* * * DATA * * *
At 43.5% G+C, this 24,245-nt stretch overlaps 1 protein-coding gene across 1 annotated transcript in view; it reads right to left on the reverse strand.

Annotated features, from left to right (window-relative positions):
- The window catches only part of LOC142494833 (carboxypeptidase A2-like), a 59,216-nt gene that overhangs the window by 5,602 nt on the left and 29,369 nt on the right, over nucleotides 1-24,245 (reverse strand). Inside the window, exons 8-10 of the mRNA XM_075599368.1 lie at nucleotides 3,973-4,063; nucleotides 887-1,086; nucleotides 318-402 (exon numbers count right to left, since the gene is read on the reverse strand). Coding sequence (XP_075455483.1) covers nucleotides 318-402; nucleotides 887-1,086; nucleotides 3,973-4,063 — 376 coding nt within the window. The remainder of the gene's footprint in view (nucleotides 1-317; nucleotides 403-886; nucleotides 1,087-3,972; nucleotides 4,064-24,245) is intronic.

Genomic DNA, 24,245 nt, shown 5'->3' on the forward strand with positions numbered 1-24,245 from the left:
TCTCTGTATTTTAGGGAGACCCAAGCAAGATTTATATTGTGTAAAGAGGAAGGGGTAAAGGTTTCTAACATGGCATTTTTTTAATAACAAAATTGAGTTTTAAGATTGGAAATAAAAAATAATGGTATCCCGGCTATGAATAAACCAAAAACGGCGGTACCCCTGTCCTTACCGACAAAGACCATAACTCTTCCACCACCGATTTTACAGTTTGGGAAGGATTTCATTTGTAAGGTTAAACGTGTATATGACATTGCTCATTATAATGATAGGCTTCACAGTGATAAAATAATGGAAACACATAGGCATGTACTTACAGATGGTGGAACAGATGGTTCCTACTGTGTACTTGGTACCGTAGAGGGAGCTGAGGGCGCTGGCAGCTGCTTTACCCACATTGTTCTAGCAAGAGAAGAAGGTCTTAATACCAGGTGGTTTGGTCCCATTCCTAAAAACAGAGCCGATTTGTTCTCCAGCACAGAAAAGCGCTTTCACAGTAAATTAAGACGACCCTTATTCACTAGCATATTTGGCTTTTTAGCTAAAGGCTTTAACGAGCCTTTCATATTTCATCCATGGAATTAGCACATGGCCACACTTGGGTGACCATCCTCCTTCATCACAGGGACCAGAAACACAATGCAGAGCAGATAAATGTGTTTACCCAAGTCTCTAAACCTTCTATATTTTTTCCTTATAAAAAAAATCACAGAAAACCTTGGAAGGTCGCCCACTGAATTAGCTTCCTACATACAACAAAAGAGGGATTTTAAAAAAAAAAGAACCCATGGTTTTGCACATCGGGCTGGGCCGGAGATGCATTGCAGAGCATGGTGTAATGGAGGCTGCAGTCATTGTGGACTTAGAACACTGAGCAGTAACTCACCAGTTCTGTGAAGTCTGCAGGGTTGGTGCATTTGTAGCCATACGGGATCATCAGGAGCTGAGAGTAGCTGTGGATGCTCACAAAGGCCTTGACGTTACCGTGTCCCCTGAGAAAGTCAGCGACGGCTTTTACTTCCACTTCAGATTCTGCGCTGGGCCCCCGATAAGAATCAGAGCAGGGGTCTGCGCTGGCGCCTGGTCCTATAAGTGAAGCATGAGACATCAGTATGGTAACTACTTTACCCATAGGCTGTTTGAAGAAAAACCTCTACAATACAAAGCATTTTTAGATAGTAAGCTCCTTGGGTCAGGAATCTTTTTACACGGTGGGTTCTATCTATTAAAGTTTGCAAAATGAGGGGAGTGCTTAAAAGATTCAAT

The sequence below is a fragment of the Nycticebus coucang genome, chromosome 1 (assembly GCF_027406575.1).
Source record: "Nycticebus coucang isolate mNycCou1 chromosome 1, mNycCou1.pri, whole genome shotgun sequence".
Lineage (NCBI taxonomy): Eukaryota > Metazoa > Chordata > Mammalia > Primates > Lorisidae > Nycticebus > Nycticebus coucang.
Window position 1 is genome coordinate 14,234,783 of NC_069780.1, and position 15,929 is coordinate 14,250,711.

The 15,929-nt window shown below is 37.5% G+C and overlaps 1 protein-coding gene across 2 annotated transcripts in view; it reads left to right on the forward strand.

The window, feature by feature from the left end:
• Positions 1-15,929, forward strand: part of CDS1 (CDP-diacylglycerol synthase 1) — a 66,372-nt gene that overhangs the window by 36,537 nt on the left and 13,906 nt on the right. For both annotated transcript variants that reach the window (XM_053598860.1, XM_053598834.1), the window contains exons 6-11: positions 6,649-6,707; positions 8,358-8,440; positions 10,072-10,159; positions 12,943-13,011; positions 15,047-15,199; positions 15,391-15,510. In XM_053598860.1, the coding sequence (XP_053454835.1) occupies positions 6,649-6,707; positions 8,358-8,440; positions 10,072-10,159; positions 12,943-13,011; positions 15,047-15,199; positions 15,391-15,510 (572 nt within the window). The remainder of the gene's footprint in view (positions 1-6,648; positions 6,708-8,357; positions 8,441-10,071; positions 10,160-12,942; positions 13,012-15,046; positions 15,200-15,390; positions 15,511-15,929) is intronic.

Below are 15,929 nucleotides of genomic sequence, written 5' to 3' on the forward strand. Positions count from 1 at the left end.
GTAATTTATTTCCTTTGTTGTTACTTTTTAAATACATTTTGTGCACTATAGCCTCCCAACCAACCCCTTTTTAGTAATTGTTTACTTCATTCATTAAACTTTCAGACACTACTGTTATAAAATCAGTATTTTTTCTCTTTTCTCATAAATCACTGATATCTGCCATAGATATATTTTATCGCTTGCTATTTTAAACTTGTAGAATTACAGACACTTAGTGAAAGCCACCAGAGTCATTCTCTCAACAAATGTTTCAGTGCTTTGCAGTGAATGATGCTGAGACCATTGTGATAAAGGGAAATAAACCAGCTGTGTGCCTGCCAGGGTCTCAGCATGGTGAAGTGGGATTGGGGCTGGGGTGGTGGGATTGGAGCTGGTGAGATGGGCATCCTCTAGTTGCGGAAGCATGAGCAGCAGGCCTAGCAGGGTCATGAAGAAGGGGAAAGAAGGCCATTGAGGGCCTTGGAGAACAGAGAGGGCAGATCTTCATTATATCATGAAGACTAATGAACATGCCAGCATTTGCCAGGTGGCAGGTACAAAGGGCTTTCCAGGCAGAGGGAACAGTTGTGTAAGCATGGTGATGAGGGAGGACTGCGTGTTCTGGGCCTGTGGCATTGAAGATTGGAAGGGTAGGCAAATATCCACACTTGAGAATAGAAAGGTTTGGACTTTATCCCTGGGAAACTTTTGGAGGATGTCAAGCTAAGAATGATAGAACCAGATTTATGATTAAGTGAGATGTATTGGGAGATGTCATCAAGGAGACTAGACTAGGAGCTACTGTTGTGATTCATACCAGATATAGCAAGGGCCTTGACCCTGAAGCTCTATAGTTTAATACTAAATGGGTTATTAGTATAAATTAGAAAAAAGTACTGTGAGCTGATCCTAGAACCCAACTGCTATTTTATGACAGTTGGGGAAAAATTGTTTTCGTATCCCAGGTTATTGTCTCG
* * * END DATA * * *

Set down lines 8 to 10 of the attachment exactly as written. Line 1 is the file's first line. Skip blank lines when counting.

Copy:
Lineage (NCBI taxonomy): Eukaryota > Metazoa > Chordata > Mammalia > Primates > Lorisidae > Nycticebus > Nycticebus coucang.
Window position 1 is genome coordinate 14,234,783 of NC_069780.1, and position 15,929 is coordinate 14,250,711.

The 15,929-nt window shown below is 37.5% G+C and overlaps 1 protein-coding gene across 2 annotated transcripts in view; it reads left to right on the forward strand.